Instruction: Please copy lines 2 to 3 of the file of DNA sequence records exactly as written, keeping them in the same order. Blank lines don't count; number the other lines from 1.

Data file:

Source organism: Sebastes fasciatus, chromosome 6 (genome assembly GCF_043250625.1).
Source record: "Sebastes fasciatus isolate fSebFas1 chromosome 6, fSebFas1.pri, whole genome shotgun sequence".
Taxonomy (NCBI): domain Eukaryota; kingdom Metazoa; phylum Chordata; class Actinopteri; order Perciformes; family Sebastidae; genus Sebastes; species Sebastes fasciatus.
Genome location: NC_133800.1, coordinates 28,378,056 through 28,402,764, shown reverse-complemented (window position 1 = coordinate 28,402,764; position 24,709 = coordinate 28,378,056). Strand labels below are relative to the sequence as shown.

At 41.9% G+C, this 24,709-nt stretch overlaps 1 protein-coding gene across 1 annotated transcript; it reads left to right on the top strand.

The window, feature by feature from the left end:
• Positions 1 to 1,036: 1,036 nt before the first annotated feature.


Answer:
Source record: "Sebastes fasciatus isolate fSebFas1 chromosome 6, fSebFas1.pri, whole genome shotgun sequence".
Taxonomy (NCBI): domain Eukaryota; kingdom Metazoa; phylum Chordata; class Actinopteri; order Perciformes; family Sebastidae; genus Sebastes; species Sebastes fasciatus.